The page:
On Feb. 12, the Garden teams up with OMSI to co-present the short film “Garden of Secrets.” A co-production of TeaLeaves and the University of British Columbia Botanical Garden, the film explores how botanical gardens can offer innovative ideas for solutions to the climate crisis. A panel discussion follows, featuring Patrick Lewis, director of the University of British Columbia’s Botanical Garden.
The Garden’s Training Center director Kristin Faurest asked Lewis about the story behind the film:
Patrick Lewis: It came out of a breakfast with the heads of TeaLeaves. We started talking about the plight of plants worldwide with one in five plants now threatened with extinction, about the climate crisis and the role of plants in resolving it, and the role of botanic gardens as living libraries to help combating climate change. We have to take an interdisciplinary approach and find ways for academia to work with the profit and not for profit worlds, and with the public.
KF: How is the role of botanical gardens changing and evolving?
PL: The origins of botanic gardens is in the west is physic gardens – for medicinal purposes. The Aztec empire had a botanical garden, other cultures had them too. Then there was the phase of economic botany – ‘what do you have in your country that I can take to my country?’ Now there’s about 2500 botanical gardens in the world with a known 400,000 species of plants. The latest figures show 1100 of those gardens hold 30% of all known species of plants. We function as libraries where we maintain material for research and exchange for researchers all over the world.
KF: How are the social roles of botanical gardens evolving?
PL: More and more we are talking about cultural diversity and the need to draw in people from a broader spectrum. All gardens serve a social role in the sense of giving a natural environment within cities for people to meet and be rejuvenated.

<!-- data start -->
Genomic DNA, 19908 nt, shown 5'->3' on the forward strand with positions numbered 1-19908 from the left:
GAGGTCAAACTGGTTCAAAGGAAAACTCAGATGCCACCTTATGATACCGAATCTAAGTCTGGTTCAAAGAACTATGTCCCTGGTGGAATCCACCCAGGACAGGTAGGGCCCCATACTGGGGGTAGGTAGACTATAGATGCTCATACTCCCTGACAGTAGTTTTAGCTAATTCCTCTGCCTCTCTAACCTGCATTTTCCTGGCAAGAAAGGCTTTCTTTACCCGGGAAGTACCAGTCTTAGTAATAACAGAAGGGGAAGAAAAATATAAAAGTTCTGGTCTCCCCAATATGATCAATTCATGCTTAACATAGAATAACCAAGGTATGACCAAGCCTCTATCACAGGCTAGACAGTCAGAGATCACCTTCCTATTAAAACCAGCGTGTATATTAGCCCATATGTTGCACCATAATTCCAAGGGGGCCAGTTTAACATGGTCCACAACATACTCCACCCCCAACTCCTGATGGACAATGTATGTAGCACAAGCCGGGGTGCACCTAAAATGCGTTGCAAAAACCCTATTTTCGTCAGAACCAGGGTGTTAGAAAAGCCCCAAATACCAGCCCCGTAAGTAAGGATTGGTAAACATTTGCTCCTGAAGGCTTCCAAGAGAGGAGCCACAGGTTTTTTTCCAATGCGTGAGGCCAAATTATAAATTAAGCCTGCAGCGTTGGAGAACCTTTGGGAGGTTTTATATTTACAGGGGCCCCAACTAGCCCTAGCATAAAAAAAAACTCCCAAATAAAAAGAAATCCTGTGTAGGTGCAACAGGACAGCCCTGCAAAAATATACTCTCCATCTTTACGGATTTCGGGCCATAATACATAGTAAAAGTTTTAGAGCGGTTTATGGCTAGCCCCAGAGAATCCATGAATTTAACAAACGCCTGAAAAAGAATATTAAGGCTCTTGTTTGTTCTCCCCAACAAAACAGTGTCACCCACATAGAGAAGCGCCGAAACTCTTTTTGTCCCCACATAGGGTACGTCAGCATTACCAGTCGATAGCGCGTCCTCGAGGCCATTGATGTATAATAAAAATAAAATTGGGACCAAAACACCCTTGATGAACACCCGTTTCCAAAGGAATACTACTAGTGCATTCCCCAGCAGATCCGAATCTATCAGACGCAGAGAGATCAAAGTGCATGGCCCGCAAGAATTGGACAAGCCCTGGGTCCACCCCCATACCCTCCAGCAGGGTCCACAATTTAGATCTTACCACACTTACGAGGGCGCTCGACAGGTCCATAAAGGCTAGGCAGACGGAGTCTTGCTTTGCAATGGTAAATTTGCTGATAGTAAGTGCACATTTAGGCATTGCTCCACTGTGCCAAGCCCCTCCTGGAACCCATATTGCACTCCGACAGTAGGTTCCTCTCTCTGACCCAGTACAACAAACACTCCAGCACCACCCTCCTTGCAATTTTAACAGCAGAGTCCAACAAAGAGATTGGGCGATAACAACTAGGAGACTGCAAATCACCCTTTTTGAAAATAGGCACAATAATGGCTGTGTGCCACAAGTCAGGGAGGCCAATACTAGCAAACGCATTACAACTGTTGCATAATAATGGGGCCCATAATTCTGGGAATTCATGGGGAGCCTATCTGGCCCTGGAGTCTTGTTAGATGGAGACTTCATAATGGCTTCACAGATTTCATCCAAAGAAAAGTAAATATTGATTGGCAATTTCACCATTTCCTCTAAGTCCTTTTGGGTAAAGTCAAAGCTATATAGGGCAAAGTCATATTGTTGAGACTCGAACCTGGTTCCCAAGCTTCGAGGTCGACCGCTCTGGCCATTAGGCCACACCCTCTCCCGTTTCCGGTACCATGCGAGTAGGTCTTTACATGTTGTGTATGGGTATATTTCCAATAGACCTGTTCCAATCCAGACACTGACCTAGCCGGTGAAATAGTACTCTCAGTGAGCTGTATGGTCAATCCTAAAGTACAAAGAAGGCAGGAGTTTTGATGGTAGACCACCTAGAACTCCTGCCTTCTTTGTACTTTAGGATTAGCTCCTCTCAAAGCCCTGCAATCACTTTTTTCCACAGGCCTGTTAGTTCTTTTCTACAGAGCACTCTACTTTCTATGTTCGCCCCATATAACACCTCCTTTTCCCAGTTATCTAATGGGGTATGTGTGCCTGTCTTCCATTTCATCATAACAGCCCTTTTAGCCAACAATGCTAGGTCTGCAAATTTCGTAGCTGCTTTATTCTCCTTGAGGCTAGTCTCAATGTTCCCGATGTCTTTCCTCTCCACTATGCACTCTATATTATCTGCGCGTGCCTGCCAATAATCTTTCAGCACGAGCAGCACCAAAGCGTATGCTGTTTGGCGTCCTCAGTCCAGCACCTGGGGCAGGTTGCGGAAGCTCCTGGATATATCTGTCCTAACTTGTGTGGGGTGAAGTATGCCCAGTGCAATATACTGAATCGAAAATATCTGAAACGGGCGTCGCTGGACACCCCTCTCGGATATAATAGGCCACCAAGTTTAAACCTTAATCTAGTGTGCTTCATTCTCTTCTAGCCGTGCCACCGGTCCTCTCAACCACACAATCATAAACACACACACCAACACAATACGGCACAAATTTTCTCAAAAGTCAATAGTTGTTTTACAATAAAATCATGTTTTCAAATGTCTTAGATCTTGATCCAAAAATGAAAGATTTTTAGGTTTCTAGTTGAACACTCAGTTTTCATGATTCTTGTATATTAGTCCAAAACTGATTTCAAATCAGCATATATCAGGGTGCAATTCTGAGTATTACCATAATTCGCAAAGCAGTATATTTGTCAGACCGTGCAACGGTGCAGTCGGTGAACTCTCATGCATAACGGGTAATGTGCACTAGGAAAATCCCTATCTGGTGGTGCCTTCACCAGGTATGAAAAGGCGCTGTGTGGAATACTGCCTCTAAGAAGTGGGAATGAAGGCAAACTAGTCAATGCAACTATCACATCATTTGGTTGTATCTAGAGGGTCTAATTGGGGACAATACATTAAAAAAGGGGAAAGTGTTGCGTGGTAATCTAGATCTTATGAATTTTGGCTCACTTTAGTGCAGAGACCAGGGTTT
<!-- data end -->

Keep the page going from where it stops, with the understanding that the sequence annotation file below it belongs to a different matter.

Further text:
KF: Can you give me some examples of new biomimetic ideas that have come from gardens?
PL: One of our co-researchers at Durham University is interested in water harvesting – a big concern for a large part of the world’s population. One of the ways of gathering water is to take moisture out of the air. Plants are very good at that. So we’ve looked at two plants – golden bamboo and western red cedar – and how their structure allows them to channel water. Flectofin – a patented and commercialized automatic system for opening and shutting windows to control sunlight and temperature – was based on the hinge that you find in the Bird of Paradise flower when a pollinator lands on its tip and bends it, causing the flower to open up.
KF: What do you want viewers of this film to come away with?
PL: We’d like people to understand that the botanic garden gives an opportunity to cross between science, botany, engineering, design – that living organisms can contribute to ideas for built design. There’s a classic example in Harare, Zimbabwe, where a major building was based on the design of a termite mound – allowing the temperature inside to stay constant and comfortable in an incredibly hot climate. At the simplest level, we would like them to go home with a sense there are all sorts of reasons why it’s important to maintain global biodiversity – that it has value in itself, but it’s also incredibly valuable as we address the climate crisis.
Don’t miss this important and astonishing discussion about how gardens can lead the way to a sustainable future. Tickets for “Garden of Secrets” are on sale from OMSI here: https://omsi.edu/calendar/the-garden-of-secrets-film-screening-panel-discussion